Charles Sturt University
Graham Centre for Agricultural Innovation


This page provides access to educational programs.

  • Educational Tools
  • Pasture Decision Support Tool

Supermarket Botany

Supermarket Botany is an excellent platform for teaching students about the differences between fruits and vegetables, between roots, stems and leaves and the developmental sequence from flowers to fruits.


Drs Geoff Burrows and John Harper selected items for 'the shelf' and accompanying text.

Ms Jenni Horsnell took the fruit and vegetable images on the 'on the shelf' page.

Dr Geoff Burrows took the images on the 'Why?' pages.

Prof Scott Black performed the ToolBook programming and web page design.

This application only works with Windows Internet Explorer 6 and above and Firefox 3.0 or above (both Windows and Mac OSX). It does not function with other browsers.

Supermarket Botany Resources for Teachers

  • Survey table (pdf) - This file includes the 'standard' survey form and a simplified version for younger students. Teachers may like to survey their class before doing a hands-on or computer-based Supermarket Botany demonstration, and then re-survey a few days or weeks later to assess what has been learnt.
  • Species table (pdf) - This table is designed for senior high school and university students. It facilitates discussion of scientific naming, authority citations, taxonomic relationships, differences between monocotyledons and dicotyledons and more.

A description of Supermarket Botany appeared in the June 2009 issue of Teaching Science (citation: Burrows, G. E. and Harper, J. D. I. 2009. Supermarket Botany. Teaching Science 55(2): 47-50).

Australian Pasture Profile

The population dynamics of pastures, with particular reference to southern Australia.

Book chapter: The population dynamics of pastures, with particular reference to southern Australia. (In) Competition and Succession in Pastures. Edited by PG Tow and Alec Lazenby (CAB International , Wallingford) pp. 119-148. ISBN 0 85199-441-5

Download the book chapter

Precision Agriculture Videos

EM Survey (Jon Medway) -
Controlled Traffic (Bruce Harper) -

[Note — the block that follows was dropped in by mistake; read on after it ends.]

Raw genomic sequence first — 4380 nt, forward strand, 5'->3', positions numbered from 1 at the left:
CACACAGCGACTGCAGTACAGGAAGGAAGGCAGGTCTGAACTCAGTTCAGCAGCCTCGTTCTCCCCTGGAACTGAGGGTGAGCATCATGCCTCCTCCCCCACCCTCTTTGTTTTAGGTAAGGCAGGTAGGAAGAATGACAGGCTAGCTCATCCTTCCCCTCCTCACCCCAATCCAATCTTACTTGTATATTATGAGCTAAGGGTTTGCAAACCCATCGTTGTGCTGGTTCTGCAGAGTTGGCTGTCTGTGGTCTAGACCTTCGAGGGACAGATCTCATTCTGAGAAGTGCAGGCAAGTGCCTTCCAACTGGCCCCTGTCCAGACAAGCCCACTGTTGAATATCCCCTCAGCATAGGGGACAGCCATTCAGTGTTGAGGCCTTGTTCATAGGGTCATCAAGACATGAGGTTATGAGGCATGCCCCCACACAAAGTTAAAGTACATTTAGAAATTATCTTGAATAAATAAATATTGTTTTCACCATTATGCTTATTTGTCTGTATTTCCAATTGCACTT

Weed Seeker (Adam Shephard) -

Establishing pastures – the trade-off between crop and livestock

A recent survey by the EverCrop™ project indicates that 83% of farmers within the mixed farming zone of southern NSW, regularly under-sow their pastures. In other words they use a cover crop. This practice goes against traditional research and extension advice which recommends pastures to be sown without a cover crop (straight sown), because under-sown pasture is at greater risk of poor establishment and less productive over the pasture phase.  However, most previous research focused primarily on pasture density and biomass production.  It did not quantify the financial implications of the cover crop or the potential effect on livestock productivity.

The Decision Support Tool operates under the premise that a pasture is to be sown in a particular paddock the next year. The user is able to consider the costs and income from grain and livestock production during the pasture phase.

The underlying calculation for the Decision Support Tool is the net income from under-sowing (US) pasture minus the net income from straight-sowing (SS) pasture for the length of the pasture phase:

Net income = (Crop income + US livestock income - US variable cost) - (SS livestock income – SS variable cost)

An important component of the model is the capacity for the user to change a range of inputs to match their enterprise. The inputs in the Decision Support Tool include expected grain price, grain yield, stocking rate and livestock gross margin ($/DSE), establishment costs, the length of the pasture phase and relative effect that under-sowing has on pasture production (Figure 1).

To view details about the tool, please here [PDF].

To access the Cover cropping decision support tool, please go to:

Pasture Decision Support Tool

Further Information:

Mr Geoff Casburn
Development Officer - Sheep
NSW Department of Primary Industries
Ph: (02) 6938 1630